Elm Forest

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Re: Elm Forest

Post  Jeffery Paul on Fri Feb 12, 2016 4:41 am

I count nine, there's a little one to the right. Wink

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Re: Elm Forest

Post  leatherback on Fri Feb 12, 2016 7:30 am

BobbyLane wrote:Bonsai enthusiasts the world over use carving to disguise, trunk chops, scars, rotten wood, decaying wood, saw cuts, chainsaw cuts etc etc on some occasions carving is used by many just because they like it or want to add some interest to an otherwise bland trunk, maybe you're using carving to divert the viewers eye from an imperfection on a trunk or an image. maybe they saw something in nature they wish to emulate, maybe they've used carving to enhance natural dead wood that was already present on a tree.
So its not just a UK thing, its all over the world.
You have no idea what you keep waffling on about.

Not wanting to start a shit-fight affraid .. But I would like to add some thoughts to this.. I do agree in part that too much carving is happening. And yes, some of the worst offenders are in the UK, due to some very skilled carving artists such as will baddeley over there cheers . I think it is a change in phylosophy of bonsai, and the idea of what makes great bonsai. To me, it is more then just the branch placement..

When I started reading up on bonsai, One of the main points for deciduous trees I found was the principle of creating trees with a perfect bark and trunkline, the exception being the odd uro. However, nowadays I see more carved dec. trees than non-carved. I feel that in a way takes away from the bonsai. Just getting a big trunk, carving it to taste and adding branches to it might be a quick way, but not a long-term route to take, imho; exceptions of course are there.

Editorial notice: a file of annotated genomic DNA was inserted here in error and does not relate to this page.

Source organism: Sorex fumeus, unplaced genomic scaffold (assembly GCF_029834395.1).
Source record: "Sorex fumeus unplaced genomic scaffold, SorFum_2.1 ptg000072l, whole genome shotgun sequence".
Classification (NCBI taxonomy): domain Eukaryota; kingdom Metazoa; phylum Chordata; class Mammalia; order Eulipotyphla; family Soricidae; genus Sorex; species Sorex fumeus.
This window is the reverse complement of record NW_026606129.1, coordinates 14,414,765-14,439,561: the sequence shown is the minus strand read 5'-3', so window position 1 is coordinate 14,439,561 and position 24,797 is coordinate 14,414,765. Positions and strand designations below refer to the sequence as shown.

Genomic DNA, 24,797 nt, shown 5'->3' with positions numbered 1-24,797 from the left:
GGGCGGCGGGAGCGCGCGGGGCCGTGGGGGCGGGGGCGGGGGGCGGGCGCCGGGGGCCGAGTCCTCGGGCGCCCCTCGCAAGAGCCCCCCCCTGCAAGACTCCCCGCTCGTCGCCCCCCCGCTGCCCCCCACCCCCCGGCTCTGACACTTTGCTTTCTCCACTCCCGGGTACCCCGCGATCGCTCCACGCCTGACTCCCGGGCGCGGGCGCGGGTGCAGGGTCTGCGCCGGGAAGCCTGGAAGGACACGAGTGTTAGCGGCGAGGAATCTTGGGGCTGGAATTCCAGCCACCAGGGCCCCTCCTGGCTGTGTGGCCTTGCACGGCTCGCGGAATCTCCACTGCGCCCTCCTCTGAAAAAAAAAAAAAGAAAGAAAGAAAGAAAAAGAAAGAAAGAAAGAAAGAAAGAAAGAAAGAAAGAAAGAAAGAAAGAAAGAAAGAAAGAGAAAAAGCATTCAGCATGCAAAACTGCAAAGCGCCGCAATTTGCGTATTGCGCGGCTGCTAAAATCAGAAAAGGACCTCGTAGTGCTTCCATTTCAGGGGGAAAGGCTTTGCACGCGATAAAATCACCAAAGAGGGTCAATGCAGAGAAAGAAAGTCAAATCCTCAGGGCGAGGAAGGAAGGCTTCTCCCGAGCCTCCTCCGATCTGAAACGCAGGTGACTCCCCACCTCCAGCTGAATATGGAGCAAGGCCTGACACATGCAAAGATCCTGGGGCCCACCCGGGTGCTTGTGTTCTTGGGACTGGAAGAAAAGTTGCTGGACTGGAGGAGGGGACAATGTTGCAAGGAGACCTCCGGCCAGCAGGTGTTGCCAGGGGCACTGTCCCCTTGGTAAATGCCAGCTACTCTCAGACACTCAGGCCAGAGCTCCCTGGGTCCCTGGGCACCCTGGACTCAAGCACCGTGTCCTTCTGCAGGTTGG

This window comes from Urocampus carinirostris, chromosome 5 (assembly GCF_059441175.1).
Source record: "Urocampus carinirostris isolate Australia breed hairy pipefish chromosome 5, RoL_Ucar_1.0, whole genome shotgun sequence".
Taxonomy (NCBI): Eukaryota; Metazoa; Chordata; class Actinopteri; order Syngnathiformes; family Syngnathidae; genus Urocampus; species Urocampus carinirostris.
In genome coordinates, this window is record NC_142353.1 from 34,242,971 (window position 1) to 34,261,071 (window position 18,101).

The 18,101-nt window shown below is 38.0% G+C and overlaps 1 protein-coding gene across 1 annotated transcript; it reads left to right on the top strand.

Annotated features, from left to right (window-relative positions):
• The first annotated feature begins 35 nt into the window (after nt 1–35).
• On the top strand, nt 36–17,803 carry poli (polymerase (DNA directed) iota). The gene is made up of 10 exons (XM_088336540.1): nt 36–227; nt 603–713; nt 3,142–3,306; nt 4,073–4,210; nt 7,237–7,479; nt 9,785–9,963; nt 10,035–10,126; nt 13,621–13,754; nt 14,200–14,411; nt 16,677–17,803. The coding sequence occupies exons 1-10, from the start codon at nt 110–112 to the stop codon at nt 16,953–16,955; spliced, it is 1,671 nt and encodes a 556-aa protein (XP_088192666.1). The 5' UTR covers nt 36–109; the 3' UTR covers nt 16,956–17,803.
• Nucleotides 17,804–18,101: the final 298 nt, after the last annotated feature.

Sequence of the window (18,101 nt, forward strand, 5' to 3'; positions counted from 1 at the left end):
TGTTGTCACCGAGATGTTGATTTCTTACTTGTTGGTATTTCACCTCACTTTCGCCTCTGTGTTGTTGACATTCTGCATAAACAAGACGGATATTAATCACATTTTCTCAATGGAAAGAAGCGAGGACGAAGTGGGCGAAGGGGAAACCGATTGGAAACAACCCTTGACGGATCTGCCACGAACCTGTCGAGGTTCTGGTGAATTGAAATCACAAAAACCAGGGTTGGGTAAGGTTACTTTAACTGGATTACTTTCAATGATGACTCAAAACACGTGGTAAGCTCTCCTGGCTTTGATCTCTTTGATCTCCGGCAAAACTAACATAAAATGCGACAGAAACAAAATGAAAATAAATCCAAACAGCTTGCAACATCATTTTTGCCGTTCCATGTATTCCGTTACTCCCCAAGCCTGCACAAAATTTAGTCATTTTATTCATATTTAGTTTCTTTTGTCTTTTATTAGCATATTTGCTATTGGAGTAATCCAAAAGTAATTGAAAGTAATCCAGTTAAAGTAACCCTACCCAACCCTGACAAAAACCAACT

I do have some trees with broken bark & carved trunks, as they were created from straight-rod trees of several inches diameter. In a way, to me it is a sign of weakness: My weakness to not being able to wait untill a better suited specimen of the species comes along. However, I still prefer to see trees with a blemisch-free trunkline, where possible. And my growing-bed trees are aimed at that too. I am actively working on creating an old, fallen-over apple tree, with a hollow trunk. But I also realize that that is a tree for me, not for the next generation, as it will not be around for more than ~20 years.

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Re: Elm Forest

Post  BobbyLane on Fri Feb 12, 2016 10:26 am

leatherback wrote:
BobbyLane wrote:Bonsai enthusiasts the world over use carving to disguise, trunk chops, scars, rotten wood, decaying wood, saw cuts, chainsaw cuts etc etc on some occasions carving is used by many just because they like it or want to add some interest to an otherwise bland trunk, maybe you're using carving to divert the viewers eye from an imperfection on a trunk or an image. maybe they saw something in nature they wish to emulate, maybe they've used carving to enhance natural dead wood that was already present on a tree.
So its not just a UK thing, its all over the world.
You have no idea what you keep waffling on about.

Not wanting to start a shit-fight  affraid .. But I would like to add some thoughts to this.. I do agree in part that too much carving is happening. And yes, some of the worst offenders are in the UK, due to some very skilled carving artists such as will baddeley over there cheers . I think it is a change in phylosophy of bonsai, and the idea of what makes great bonsai. To me, it is more then just the branch placement..